I don’t have to shop. This is related to the above pro and the below one, but it bears mentioning separately. I’m not the one trying to find these clothes! YAY! Also, I think the stylist is magical because even the clothing I didn’t like still fit me pretty well overall. This does not happen to me in real life.

Super duper easy. I was leery at first that it wouldn’t be as easy as it sounds. But it is. The box comes straight to your house, and it includes a return mailer that is already paid for. So when you drop it off, you don’t have to wait in line at the post office. I have three small children; waiting in line at the post office, even though my kids are not crazy-bouncing-off-the-walls, is still horrible. But I want to cry with the easiness of Stitch Fix returns. Tears of happy, happy joy.


I feel bad about saying, “No.” I realize this is ridiculous, but I know that somewhere out there is a stylist who chose these items, and I want to make her happy that she chose well. So I want to buy things even if I don’t absolutely love them. Like I said, ridiculous. Also, I feel kind of silly about saying that something is too expensive for me because, if we’re being honest, I prefer dirt cheap. But I’ve never managed dirt cheap and stylish at the same time. So this is really my problem, maybe, not Stitch Fix’s.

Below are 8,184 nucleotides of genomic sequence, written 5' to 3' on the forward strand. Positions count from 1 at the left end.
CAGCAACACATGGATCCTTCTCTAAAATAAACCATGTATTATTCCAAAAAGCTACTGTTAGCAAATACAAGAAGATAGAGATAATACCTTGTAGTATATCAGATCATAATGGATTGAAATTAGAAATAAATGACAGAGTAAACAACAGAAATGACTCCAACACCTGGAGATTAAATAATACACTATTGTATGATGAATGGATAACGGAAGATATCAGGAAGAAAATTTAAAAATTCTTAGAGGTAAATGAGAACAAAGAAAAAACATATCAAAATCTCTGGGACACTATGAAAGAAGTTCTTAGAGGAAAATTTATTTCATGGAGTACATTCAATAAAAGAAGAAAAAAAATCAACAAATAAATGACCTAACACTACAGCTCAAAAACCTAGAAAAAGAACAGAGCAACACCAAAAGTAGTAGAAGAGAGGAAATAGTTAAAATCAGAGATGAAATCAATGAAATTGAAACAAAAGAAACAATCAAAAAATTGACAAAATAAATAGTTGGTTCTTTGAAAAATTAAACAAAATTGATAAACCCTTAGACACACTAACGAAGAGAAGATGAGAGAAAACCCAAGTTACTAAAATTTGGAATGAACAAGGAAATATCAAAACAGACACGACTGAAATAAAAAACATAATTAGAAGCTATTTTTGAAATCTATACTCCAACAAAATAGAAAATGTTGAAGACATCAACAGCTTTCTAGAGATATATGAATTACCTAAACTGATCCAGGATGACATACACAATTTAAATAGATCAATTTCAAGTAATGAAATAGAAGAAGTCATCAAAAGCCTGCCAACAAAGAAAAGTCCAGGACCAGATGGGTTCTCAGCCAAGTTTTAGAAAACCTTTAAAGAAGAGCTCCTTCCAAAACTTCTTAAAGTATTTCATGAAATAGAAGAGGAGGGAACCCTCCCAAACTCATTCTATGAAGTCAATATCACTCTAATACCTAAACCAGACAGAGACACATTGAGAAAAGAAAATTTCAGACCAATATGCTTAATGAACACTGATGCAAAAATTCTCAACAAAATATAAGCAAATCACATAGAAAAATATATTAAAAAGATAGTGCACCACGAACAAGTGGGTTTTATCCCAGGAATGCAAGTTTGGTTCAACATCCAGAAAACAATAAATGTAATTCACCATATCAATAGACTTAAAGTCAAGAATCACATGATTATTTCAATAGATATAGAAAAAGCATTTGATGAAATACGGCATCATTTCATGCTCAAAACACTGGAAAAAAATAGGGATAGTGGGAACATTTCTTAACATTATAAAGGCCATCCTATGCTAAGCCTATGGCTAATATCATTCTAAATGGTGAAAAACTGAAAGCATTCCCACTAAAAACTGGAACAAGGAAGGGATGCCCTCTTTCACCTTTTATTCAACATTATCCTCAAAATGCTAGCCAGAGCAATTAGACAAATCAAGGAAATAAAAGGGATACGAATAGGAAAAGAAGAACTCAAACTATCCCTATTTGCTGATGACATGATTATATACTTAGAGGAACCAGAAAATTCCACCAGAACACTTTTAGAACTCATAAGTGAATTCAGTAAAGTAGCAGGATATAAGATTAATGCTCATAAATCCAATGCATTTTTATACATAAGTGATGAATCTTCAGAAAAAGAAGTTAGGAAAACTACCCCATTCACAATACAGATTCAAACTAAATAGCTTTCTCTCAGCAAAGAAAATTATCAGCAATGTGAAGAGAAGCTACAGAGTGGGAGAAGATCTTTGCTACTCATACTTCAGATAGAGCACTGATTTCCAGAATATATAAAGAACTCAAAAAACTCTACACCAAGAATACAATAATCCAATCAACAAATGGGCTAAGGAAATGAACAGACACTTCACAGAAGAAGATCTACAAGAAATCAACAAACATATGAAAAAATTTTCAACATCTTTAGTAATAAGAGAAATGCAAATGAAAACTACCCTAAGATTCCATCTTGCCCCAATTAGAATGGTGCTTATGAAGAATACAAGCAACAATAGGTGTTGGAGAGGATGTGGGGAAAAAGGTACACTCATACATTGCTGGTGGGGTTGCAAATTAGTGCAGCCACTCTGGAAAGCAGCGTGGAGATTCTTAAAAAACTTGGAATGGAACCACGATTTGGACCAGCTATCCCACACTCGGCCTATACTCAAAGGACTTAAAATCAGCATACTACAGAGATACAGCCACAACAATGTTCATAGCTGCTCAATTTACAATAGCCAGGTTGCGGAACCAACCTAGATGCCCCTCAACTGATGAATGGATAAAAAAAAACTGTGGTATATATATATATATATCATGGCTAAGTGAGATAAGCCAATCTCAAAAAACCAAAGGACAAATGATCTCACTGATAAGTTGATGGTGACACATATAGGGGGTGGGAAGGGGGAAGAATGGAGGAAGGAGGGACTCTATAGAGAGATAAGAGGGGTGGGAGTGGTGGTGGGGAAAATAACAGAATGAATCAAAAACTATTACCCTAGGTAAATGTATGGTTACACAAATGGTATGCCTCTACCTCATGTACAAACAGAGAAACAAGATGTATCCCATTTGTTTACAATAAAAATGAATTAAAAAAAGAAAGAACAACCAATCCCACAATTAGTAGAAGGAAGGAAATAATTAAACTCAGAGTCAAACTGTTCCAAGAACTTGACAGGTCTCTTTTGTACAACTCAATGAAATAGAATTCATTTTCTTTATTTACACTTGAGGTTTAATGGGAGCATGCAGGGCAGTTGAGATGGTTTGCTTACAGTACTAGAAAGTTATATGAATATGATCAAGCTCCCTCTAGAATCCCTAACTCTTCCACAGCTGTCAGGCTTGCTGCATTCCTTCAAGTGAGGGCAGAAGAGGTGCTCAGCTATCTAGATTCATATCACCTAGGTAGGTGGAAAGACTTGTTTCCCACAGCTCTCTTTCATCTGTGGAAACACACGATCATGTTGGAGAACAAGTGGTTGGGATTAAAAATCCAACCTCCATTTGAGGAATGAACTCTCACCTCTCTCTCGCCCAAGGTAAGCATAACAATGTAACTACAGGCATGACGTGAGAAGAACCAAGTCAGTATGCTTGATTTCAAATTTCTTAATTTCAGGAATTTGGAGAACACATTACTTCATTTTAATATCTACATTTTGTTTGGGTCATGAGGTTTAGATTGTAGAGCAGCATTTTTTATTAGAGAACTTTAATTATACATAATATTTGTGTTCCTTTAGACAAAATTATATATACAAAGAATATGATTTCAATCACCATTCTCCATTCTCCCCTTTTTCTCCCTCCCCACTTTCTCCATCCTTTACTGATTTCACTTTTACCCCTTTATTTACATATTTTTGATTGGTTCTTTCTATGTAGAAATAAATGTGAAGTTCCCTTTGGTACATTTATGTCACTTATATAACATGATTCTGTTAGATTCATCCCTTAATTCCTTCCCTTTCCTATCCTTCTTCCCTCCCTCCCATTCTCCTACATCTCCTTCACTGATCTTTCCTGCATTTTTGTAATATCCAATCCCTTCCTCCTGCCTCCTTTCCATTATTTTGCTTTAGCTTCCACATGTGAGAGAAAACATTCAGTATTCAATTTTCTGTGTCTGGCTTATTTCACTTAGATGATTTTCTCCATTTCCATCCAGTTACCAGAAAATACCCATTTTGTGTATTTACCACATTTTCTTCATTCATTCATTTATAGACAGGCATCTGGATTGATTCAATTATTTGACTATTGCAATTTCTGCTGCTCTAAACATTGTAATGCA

Prices. When you sign up, you can pick what price ranges you’re comfortable with for various items. For example, you could choose “The cheaper the better” for jewelry and “$100-150” for dresses, etc. I decided to blend realistic and idealistic in my price ranges, because if I was being completely honest, I would have answered “The cheaper the better” for everything. And I really wanted to experience Stitch Fix without being completely constrained by my distaste for spending money on clothes (I am still wearing t-shirts I bought when I was pregnant with my first child, nine years ago; they were cheap then and they are just plain old and icky now). So yes, the cardigan cost something like $50. And the super warm, super comfy leggings I’ve been wearing under my skirts for the cold weather were around there too, and also the shirt I just kept. The boyfriend jeans I didn’t keep were $88. Had they been $30 or $40, I might have overlooked the distressed style, but at $88, I just couldn’t. So my “price” con comes with a caveat—I don’t know what my boxes would look like if I just said, “The cheaper the better” on everything. I might actually try that, we’ll see. In the meantime, however, the clothes have been a higher quality overall than I normally buy as well, so the price tag makes a little more sense. Oh! I should also mention that if you keep all five items in a box, there’s a 20% discount.